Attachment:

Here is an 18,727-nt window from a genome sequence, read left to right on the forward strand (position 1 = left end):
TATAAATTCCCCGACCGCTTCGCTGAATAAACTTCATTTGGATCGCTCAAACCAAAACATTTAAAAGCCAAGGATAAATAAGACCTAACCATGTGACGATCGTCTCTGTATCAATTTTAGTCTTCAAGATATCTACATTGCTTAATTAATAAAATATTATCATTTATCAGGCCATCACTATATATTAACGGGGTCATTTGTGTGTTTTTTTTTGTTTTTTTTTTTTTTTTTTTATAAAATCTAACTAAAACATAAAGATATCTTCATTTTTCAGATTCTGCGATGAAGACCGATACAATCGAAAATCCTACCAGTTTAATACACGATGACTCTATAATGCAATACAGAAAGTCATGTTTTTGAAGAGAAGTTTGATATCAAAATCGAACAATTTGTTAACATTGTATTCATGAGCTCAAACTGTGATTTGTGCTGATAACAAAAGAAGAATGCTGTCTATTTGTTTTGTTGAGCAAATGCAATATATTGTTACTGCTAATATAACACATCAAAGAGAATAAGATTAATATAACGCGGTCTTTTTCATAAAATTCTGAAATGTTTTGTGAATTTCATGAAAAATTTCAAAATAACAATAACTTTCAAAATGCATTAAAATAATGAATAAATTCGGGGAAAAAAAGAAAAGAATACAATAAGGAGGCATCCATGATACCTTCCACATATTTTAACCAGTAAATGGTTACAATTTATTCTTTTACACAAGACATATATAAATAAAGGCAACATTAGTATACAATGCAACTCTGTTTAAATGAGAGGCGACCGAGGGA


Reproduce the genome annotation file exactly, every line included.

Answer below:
Here is an 18,727-nt window from a genome sequence, read left to right on the forward strand (position 1 = left end):
TATAAATTCCCCGACCGCTTCGCTGAATAAACTTCATTTGGATCGCTCAAACCAAAACATTTAAAAGCCAAGGATAAATAAGACCTAACCATGTGACGATCGTCTCTGTATCAATTTTAGTCTTCAAGATATCTACATTGCTTAATTAATAAAATATTATCATTTATCAGGCCATCACTATATATTAACGGGGTCATTTGTGTGTTTTTTTTTGTTTTTTTTTTTTTTTTTTTATAAAATCTAACTAAAACATAAAGATATCTTCATTTTTCAGATTCTGCGATGAAGACCGATACAATCGAAAATCCTACCAGTTTAATACACGATGACTCTATAATGCAATACAGAAAGTCATGTTTTTGAAGAGAAGTTTGATATCAAAATCGAACAATTTGTTAACATTGTATTCATGAGCTCAAACTGTGATTTGTGCTGATAACAAAAGAAGAATGCTGTCTATTTGTTTTGTTGAGCAAATGCAATATATTGTTACTGCTAATATAACACATCAAAGAGAATAAGATTAATATAACGCGGTCTTTTTCATAAAATTCTGAAATGTTTTGTGAATTTCATGAAAAATTTCAAAATAACAATAACTTTCAAAATGCATTAAAATAATGAATAAATTCGGGGAAAAAAAGAAAAGAATACAATAAGGAGGCATCCATGATACCTTCCACATATTTTAACCAGTAAATGGTTACAATTTATTCTTTTACACAAGACATATATAAATAAAGGCAACATTAGTATACAATGCAACTCTGTTTAAATGAGAGGCGACCGAGGGA